Abu Bakr al-Baghdadi Becomes Caliph Ibrahim of Islamic State
By Dr. Terry Simmons
Special Contributor for In Homeland Security
Recently conducting first person research for a book in progress with three academic co-authors concerning the conflict that started in Syria with the advent of the Free Syria Army (FSA) and their Arab Spring inspired rebellion against the authoritarian Alawite regime of Bashar al Assad, I conducted a research interview concerning the subject of the Islamic State of Syria and Iraq (ISIS) and the new Caliph Ibrahim with a veteran of the Iraq War.
Consisting primarily of Syrian armed forces defectors, the Syrian Street rebelled against two generations of abysmal repression at the hands of Bashar’s father Hafez al-Assad and his son. Two generations of extreme tyranny under Baathist Party rule, aided and abetted by a Soviet clientele relationship during the Cold War, produced immense suffering and resentment in Syria.
The coming book is an outgrowth of a thesis culminated in the Intelligence Studies Master’s Program at American Military University last year. Three colleagues expressed interest in collaboration in this effort to expand the document to a full academic volume, expected publishing date in spring 2015. Two are former students of a politics of terrorism class and the third a Professor Emeritus with over 10 years on the ground in Lebanon, and world authority on the Levant, the professor Charles Winslow.
The interviewee served as an Indiana National Guard Air Cavalry Scout during the surge in 2007 in Iraq. His real-time experiences and perceptions as well as previous and current research data by the book team have inspired this blog contribution. Who is Abu Bakr al-Baghdadi and under whose authority has he declared the Islamic State? What rubric, theocratic or geopolitical, has inspired him to declare himself Caliph Ibrahim? Who does he really represent and who will acknowledge or deny his authority to do so? Lastly, who is this man who has audaciously invaded a western constructed nation state named Iraq—not to mention the similarly western political construct called Syria? What rational actors will recognize his political creation that supplants these two prominent nation states created a post-Ottoman Empire?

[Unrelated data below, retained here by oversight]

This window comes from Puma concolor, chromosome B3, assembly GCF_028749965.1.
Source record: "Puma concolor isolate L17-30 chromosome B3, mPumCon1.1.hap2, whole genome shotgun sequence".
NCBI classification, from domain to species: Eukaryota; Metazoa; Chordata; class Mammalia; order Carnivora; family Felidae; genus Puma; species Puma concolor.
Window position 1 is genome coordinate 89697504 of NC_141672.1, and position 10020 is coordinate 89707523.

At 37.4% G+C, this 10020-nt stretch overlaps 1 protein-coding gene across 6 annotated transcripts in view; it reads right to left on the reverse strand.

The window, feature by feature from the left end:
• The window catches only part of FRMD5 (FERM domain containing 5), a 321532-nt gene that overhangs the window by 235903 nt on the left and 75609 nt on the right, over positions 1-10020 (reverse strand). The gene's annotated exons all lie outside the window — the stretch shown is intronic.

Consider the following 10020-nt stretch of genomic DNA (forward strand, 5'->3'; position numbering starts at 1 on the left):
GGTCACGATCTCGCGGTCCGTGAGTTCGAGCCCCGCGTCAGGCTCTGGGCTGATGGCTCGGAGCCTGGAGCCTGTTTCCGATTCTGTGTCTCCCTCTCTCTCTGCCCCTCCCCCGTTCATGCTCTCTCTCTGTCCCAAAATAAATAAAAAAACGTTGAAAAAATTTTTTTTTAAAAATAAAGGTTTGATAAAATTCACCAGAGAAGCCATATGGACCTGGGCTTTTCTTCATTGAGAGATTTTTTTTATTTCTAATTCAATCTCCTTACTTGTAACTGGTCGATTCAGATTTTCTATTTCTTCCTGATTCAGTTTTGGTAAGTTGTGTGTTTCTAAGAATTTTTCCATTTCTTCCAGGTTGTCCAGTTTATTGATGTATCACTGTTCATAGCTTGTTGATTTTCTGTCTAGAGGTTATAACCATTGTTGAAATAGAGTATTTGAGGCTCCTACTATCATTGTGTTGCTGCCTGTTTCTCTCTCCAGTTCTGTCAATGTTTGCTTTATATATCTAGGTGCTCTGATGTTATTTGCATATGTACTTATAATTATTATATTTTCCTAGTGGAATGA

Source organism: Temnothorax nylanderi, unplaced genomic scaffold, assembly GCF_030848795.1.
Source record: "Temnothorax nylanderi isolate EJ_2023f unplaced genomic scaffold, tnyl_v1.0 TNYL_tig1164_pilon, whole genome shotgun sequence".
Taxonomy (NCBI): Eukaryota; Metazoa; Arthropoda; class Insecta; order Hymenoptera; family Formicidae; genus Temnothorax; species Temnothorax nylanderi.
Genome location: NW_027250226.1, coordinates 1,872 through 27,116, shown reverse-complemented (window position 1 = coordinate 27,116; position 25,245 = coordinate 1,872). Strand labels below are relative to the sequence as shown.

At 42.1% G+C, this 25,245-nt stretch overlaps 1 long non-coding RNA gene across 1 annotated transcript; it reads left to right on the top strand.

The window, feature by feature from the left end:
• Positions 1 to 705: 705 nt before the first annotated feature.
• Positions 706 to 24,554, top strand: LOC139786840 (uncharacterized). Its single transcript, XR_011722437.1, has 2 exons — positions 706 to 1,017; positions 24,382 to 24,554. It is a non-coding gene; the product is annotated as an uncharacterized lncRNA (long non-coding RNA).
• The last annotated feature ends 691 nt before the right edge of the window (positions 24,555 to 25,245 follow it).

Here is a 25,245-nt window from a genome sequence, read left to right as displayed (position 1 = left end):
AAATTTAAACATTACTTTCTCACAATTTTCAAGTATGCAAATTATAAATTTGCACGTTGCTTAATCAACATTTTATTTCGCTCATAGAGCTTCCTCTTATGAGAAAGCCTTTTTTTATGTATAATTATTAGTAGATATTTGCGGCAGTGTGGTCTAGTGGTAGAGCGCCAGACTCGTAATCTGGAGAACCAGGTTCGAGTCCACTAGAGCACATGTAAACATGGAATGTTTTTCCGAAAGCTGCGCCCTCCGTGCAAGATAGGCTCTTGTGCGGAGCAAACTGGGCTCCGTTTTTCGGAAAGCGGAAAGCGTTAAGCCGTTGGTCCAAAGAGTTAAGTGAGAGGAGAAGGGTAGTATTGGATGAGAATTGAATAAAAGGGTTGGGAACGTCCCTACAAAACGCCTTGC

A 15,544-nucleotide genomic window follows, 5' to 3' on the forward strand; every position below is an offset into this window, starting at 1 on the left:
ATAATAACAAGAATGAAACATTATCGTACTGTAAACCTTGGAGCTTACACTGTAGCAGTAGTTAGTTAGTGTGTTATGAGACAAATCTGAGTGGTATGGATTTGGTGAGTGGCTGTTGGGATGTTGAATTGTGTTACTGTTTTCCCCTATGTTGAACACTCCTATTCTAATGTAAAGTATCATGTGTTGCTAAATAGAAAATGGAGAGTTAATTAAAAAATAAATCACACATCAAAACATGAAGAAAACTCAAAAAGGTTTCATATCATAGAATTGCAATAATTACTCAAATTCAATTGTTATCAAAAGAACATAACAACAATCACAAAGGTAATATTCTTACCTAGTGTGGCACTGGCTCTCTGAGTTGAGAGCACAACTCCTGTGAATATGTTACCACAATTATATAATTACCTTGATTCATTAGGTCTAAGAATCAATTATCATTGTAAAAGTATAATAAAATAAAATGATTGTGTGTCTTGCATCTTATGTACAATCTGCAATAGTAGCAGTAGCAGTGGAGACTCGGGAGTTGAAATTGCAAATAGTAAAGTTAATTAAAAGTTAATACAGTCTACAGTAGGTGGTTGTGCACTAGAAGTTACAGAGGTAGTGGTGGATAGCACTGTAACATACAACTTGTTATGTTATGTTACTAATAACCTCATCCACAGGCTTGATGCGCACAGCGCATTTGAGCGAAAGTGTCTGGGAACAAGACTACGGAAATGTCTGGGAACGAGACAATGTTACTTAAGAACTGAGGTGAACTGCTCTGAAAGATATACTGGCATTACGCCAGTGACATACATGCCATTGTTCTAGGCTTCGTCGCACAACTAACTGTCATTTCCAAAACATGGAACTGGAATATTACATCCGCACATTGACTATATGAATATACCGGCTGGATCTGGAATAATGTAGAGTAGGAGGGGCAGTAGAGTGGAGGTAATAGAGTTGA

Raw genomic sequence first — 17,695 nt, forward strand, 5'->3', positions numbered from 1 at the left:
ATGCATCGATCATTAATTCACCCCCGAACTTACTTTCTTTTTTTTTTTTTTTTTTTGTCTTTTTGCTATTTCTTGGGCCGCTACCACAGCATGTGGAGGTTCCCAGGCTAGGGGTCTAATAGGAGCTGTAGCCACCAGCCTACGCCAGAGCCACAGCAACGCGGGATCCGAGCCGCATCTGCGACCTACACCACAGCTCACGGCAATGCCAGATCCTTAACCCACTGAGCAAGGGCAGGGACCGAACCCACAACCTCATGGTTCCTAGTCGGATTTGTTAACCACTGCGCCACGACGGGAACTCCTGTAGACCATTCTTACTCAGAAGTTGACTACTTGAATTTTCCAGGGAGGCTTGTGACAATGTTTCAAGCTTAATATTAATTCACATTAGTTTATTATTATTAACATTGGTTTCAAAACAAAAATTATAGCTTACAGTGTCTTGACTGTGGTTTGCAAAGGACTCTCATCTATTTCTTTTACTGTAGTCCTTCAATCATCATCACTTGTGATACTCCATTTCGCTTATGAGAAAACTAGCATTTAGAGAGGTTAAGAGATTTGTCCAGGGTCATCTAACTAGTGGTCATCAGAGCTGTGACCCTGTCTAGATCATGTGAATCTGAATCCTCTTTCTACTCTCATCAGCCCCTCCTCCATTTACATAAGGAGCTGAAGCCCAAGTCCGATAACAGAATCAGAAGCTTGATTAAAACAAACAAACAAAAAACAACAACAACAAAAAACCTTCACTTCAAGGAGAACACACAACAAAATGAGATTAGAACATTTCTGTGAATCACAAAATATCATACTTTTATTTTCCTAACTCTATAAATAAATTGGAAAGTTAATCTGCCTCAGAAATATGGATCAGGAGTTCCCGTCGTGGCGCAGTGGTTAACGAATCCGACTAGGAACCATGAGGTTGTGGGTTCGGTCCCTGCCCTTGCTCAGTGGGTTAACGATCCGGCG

As this line of inquiry is far too comprehensive to address in a blog venue, it makes sense to emphasize current events, the ISIS spillover invasion across the borders of Iraq in the last few weeks, transitory in nature at this juncture. Observable facts on the ground are only indications of future potentialities.
The most demonstrable fact is that Abu Bakr al-Baghdadi, formerly the leader of AQI in Iraq, became the leader of the al-Qaida affiliated group ISIS. In recent months, The Islamic State of the Levant (ISIL) became the conglomerate ISIS, which has now congealed as Islamic State. Al-Baghdadi has morphed into a mystical Caliph named Ibrahim who self-declared his Islamic authority only days ago in the Great Mosque of al-Nuri—significant for its historical importance in the succession impasse that created the Sunni-Shiite split. Chosen historically for this very fact in establishing Ibrahim’s authority to rule, the political reaction by the Shiite sects is already taking place. As the Shiite Nuri al-Maliki is the most obvious current target of Ibrahim’s ambitions, his voice is increasingly shrill in reaction.
In theocratic context, this development seems an absolutist rejection of western political constructs in the greater Middle East. Serving notice that Islam reigns supreme, western labels such as Iraq, Iran, Syria and Lebanon, are simply illegitimate and serve only western masters as apostates. Caliph Ibrahim has commanded obeisance from all followers of Islam.
Current western analyses of these revolutionary events seem to miss the point that this is theocratic culture war. Theocratic government is an organic corollary conclusion of orthodox historical Islam. By contrast, western government is an artificial concept of pluralism in governing called democracy in Islamic eyes. It is antithetical to Islam and therefore can never be accepted as legitimate rule. It separates religion and government as independent variables. This constitutes the ultimate hypocrisy and apostasy in Islamic perceptions and must be eradicated at all costs. This is the phenomenon known as jihad. A long list of historical mystical leaders has taken up Holy War to include Yassir Arafat, Osama bin Laden, Ayman al-Zawahiri and now Caliph Ibrahim, formerly known as Abu Bakr al-Baghdadi.
Why this man? The army veteran I interviewed said he was a brilliant military tactician and an inspirational leader as the head of AQI in 2007. The argument is strong that he has come a long way since then. Rising from regional military leader to Caliphate of al-Sham is a quantum leap indeed! As usual, the question is emphatic: is this an episodic and transitory event, not really blunting the internecine struggle that historically plagues Islam or will the new Caliphate known as Islamic State sustain?